Hello from London! I’ve just finished my summer in Beijing, submitted my dissertation, and have started my fall internship with JPMorgan Asset Management in their Alternatives, Global Transportation Group. After this internship, I head to Latin America to TA Dartmouth’s economic class on their trip to Santiago and Buenos Aires. Future internships in the African and South American regions are in the works.

In this blog, I’ll discuss my dissertation topic on the relationship between capital controls and FDI inflows. Then, I’ll mention highlights from my Central Europe, Portugal/Spain travels, and my life in China. Unfortunately since I’ve neglected to uptake this blog, this particular post is a bit long – feel free to skip to parts that interest you most.

(will just provide basics of my argument. if you’d like access to the paper please email me directly)

Dissertation Finding/Argument:
Malaysia’s implementation of capital controls following the Asian Financial Crisis led to lower foreign direct investment (FDI) levels as compared to what it would have received under an IMF stabilization program.

Dissertation Abstract:
​Evidence suggests that Malaysia’s implementation of capital controls in September 1998 led to a quicker short-term economic recovery as compared to recovery under an IMF program. With hindsight, I now analyze the longer-term impact of Malaysia’s capital controls on future foreign direct investment (FDI) inflows. Results from a time-shifted difference-in-differences model reveal that Malaysia’s policy mix likely had a negative effect on longer-term FDI inflows​. This negative relationship could be influenced by internal factors, such as signaling of an unstable institutional environment, or external factors such as other attractive investment destinations in the region. This study has implications for future policy recommendations regarding capital account liberalization in developing countries.

Capital Controls and FDI
The effect of capital controls on FDI is relevant for developing countries, because FDI has strong economic development links, and developing countries tend to be more dependent on FDI and external financing flows. FDI provides benefits for economic development such as augmenting domestic savings, providing foreign exchange to offset the balance of trade deficit, raising technological and efficiency standards and improving export performance (UNCTAD 1998). Because FDI is crucial for many developing countries, policies that might jeopardize these future inflows, such as capital controls, must be carefully considered before being deployed.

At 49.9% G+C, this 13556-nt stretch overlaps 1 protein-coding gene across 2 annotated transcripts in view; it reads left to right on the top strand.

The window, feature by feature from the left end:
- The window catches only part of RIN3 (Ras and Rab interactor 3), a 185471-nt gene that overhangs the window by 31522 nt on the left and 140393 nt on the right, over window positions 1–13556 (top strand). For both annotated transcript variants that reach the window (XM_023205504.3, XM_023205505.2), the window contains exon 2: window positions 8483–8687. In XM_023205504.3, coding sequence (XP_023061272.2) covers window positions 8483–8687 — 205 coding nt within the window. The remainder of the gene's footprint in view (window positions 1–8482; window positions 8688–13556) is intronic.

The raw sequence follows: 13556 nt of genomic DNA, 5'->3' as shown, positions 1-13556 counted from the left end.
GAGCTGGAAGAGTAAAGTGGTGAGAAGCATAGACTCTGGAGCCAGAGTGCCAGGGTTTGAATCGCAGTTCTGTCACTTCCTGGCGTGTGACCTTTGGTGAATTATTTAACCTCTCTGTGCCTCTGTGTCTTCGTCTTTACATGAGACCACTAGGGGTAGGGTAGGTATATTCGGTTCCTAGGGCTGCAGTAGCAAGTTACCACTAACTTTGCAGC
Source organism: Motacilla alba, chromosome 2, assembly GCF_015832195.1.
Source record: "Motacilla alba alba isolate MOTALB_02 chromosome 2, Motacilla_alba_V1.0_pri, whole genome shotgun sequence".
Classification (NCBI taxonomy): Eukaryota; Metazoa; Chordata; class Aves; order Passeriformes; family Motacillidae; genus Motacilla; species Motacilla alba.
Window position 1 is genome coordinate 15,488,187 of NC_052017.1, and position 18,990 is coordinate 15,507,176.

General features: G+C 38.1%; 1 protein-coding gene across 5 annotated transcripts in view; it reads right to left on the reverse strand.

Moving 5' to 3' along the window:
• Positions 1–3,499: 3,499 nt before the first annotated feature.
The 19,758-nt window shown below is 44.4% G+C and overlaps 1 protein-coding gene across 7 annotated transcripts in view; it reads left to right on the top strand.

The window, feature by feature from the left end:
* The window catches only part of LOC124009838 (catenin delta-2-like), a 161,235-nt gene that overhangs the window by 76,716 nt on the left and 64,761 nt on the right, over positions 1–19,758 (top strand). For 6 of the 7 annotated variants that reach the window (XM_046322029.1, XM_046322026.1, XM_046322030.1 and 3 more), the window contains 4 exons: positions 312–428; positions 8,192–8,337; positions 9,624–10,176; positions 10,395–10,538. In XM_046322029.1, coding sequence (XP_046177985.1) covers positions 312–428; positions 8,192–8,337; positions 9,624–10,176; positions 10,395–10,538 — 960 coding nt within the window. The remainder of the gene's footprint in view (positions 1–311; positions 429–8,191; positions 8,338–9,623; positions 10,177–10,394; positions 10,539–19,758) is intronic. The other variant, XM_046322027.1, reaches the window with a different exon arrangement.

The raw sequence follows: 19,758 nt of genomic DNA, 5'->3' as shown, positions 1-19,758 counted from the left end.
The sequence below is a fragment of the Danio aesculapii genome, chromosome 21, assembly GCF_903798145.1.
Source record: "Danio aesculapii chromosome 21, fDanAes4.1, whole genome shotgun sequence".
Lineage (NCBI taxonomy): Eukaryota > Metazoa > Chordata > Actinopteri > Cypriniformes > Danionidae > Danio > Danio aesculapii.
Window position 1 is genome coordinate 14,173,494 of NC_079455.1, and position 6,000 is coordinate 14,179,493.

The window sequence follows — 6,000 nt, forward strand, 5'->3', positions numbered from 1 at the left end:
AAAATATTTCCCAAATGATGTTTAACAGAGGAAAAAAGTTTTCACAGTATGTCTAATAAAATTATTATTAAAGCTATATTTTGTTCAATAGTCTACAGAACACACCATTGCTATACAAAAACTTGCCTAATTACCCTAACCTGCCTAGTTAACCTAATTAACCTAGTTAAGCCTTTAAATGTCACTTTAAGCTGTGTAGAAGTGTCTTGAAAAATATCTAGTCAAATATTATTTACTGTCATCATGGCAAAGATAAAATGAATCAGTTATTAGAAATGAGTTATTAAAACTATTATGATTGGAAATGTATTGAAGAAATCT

Existing literature on the capital controls-FDI relationship is quite scarce and empirical results are inconsistent. Many empirical studies support the standard hypothesis that capital controls should decrease FDI by increasing the cost of capital movement or signaling an unstable institutional environment (Asiedu 2002, Morrisset 2000, Noorbakhsh, Paloni and Yousseff 2001). Other evidence suggests that the implementation of capital controls might positively affect FDI or has no relationship at all (Montiel and Reinhart 1999, Carlson and Hernandez 2002). This inconsistency in empirical evidence reveals the difficulty in isolating the effect of capital controls.

To isolate the effect of Malaysia’s capital controls on FDI, I use Rodrik and Kaplan (2001)’s time-shifted difference-in-differences model and substitute in FDI data. Results suggest that Malaysia’s implementation of capital controls led to a lower level of FDI than it would have received by submitting to an IMF stabilization program. Results are negative and statistically significant at the 1% level.

After using robustness checks to confirm the results, I then discuss possible reasons for this negative relationship.

First, I argue that Malaysia’s internal policy choice likely deterred investment by signaling an unstable institutional environment. Because capital controls were not considered an appropriate policy response by the international financial community at the time, adoption of the restrictive policy might have served as a red flag to conventional investors (Bhagwati 1998). Second, I use regional FDI data to argue that external factors, such as the relative attractiveness of neighboring countries, might have diverted FDI away from Malaysia.

As the debate on capital controls continues to garner interest and there is increasing acceptance of the precautionary role that capital controls can play, additional research is needed to analyze the short- and long-term effects of this policy choice. Though capital controls can help an economy mitigate against unstable short-term capital flows, they might also jeopardize future access to foreign direct investment. The fact that capital controls can induce different short- and long-term effects on an economy underscores the idea that there is no one-size-fits-all policy recommendation in regards to developing countries’ capital account liberalization.